Valley witnesses spike in suicide, attempt to suicide cases in 2014

Wasim Khalid

Srinagar: In 2010, Akbar Ahmad (name changed) invested all his lower middle-class family’s fortune, about Rs 35 lakh, into buying Pashmina shawls. When Akbar realised that a non-local swindler masquerading as a merchant had robbed him of the entire stock, he slipped into depression and tried to take his own life five times over the next two years.
“I had raised the money through loan and by selling a small patch of land. I found no solution to the debts and desperately needed an escape. I popped up handful of sleeping pills but was saved by my family, especially my wife who stood like a rock in those difficult times,” he said.
After four years of psychiatric treatment, both medicines and counselling, Akbar feels he is finally out of depression.
“The demons return when I begin to think how I will restart business,” he said.
Like Akbar, the police said, 97 people attempted suicide from January 1, 2014 to January 1, 2015, most of them women. The police are yet to count the total number of the people who died by suicide during this period, although 11 troopers have taken their own lives.
In January 2015, so far three persons died by suicide and another survived suicide bid.
The last year’s figure is much higher than the 56 people who attempted suicide in 2013. According to the police, 24 of them died by suicide, while 31 others were saved by timely treatment. Of the 56, 28 had consumed poison, 11 hanged themselves and the rest resorted to self-immolation.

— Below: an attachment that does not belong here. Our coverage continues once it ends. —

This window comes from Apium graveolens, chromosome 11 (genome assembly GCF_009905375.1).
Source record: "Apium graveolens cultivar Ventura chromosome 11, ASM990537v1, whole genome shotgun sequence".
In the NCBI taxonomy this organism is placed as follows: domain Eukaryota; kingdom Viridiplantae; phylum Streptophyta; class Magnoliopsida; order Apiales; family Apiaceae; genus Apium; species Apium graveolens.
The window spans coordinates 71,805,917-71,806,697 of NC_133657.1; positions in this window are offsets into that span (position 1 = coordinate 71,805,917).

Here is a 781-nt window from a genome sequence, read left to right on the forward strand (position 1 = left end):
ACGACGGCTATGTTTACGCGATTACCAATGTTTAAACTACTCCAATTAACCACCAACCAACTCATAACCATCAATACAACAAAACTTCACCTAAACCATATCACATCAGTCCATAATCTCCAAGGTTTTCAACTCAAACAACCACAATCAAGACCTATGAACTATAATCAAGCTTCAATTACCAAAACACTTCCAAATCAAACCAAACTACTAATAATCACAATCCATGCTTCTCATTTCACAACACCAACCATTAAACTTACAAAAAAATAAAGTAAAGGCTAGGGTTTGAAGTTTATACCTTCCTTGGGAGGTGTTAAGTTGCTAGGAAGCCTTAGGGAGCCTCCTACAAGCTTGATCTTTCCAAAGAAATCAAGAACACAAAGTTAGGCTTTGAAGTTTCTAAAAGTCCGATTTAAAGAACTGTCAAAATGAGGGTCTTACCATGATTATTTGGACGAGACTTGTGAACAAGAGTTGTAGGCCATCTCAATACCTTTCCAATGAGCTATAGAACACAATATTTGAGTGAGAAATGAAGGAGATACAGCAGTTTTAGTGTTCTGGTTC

Valley’s prominent psychiatrist Dr Arshad Hussain said during a survey it has been found that various societal and political causes have made people vulnerable to suicide.
He said severe depression and inability to handle situations arising out of such a scenario was forcing patients to take their own lives.
Among those who had survived suicide attempts were drug addicts and those who had undergone traumatic life events or suffering from bipolar illness or obsessive compulsive disorder, Dr Arshad said.
“Then we also interviewed people who we categorised in para suicide. These include persons, mainly women, who took the extreme step due to divorce, domestic violence or gender issues. We found females facing such problems were unable to reconcile with such stressful situations,” he added.
According to Dr Arshad, the maximum number of people who attempted suicide falls in the category of Deliberate Self Harm.
“Under this category the patients have taken serious steps to end life. Surprisingly, the teenage girls, mostly born after 1990, formed the bulk of the patients in this group. Such girls could not handle small issues such as the pressures of studies or other such problems,” he said.

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